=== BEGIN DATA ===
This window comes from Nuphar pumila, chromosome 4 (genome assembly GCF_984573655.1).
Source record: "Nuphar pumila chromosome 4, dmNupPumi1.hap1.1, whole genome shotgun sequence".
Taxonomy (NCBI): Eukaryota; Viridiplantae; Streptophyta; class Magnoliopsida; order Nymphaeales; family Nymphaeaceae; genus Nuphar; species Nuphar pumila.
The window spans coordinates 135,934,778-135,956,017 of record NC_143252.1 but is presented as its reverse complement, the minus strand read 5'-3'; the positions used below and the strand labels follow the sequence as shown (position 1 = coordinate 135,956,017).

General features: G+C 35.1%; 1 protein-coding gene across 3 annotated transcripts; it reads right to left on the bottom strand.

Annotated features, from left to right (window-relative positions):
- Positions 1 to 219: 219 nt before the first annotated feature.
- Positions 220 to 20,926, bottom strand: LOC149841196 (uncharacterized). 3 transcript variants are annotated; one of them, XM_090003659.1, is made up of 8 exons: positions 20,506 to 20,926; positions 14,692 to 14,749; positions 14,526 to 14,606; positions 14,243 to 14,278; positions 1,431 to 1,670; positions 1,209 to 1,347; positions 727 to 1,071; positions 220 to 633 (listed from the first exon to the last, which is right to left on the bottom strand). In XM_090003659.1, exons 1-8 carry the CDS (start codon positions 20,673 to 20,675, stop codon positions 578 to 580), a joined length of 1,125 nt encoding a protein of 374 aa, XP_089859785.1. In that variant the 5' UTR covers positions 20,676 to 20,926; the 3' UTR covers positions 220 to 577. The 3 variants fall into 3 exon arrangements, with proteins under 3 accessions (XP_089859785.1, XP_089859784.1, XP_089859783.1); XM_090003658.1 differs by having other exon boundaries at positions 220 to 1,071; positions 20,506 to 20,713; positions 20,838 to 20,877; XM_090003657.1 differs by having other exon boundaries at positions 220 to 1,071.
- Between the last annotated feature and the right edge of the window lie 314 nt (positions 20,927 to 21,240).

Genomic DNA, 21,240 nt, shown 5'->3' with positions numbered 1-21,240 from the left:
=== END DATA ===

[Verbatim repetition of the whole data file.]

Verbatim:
This window comes from Nuphar pumila, chromosome 4 (genome assembly GCF_984573655.1).
Source record: "Nuphar pumila chromosome 4, dmNupPumi1.hap1.1, whole genome shotgun sequence".
Taxonomy (NCBI): Eukaryota; Viridiplantae; Streptophyta; class Magnoliopsida; order Nymphaeales; family Nymphaeaceae; genus Nuphar; species Nuphar pumila.
The window spans coordinates 135,934,778-135,956,017 of record NC_143252.1 but is presented as its reverse complement, the minus strand read 5'-3'; the positions used below and the strand labels follow the sequence as shown (position 1 = coordinate 135,956,017).

General features: G+C 35.1%; 1 protein-coding gene across 3 annotated transcripts; it reads right to left on the bottom strand.

Annotated features, from left to right (window-relative positions):
- Positions 1 to 219: 219 nt before the first annotated feature.
- Positions 220 to 20,926, bottom strand: LOC149841196 (uncharacterized). 3 transcript variants are annotated; one of them, XM_090003659.1, is made up of 8 exons: positions 20,506 to 20,926; positions 14,692 to 14,749; positions 14,526 to 14,606; positions 14,243 to 14,278; positions 1,431 to 1,670; positions 1,209 to 1,347; positions 727 to 1,071; positions 220 to 633 (listed from the first exon to the last, which is right to left on the bottom strand). In XM_090003659.1, exons 1-8 carry the CDS (start codon positions 20,673 to 20,675, stop codon positions 578 to 580), a joined length of 1,125 nt encoding a protein of 374 aa, XP_089859785.1. In that variant the 5' UTR covers positions 20,676 to 20,926; the 3' UTR covers positions 220 to 577. The 3 variants fall into 3 exon arrangements, with proteins under 3 accessions (XP_089859785.1, XP_089859784.1, XP_089859783.1); XM_090003658.1 differs by having other exon boundaries at positions 220 to 1,071; positions 20,506 to 20,713; positions 20,838 to 20,877; XM_090003657.1 differs by having other exon boundaries at positions 220 to 1,071.
- Between the last annotated feature and the right edge of the window lie 314 nt (positions 20,927 to 21,240).

Genomic DNA, 21,240 nt, shown 5'->3' with positions numbered 1-21,240 from the left: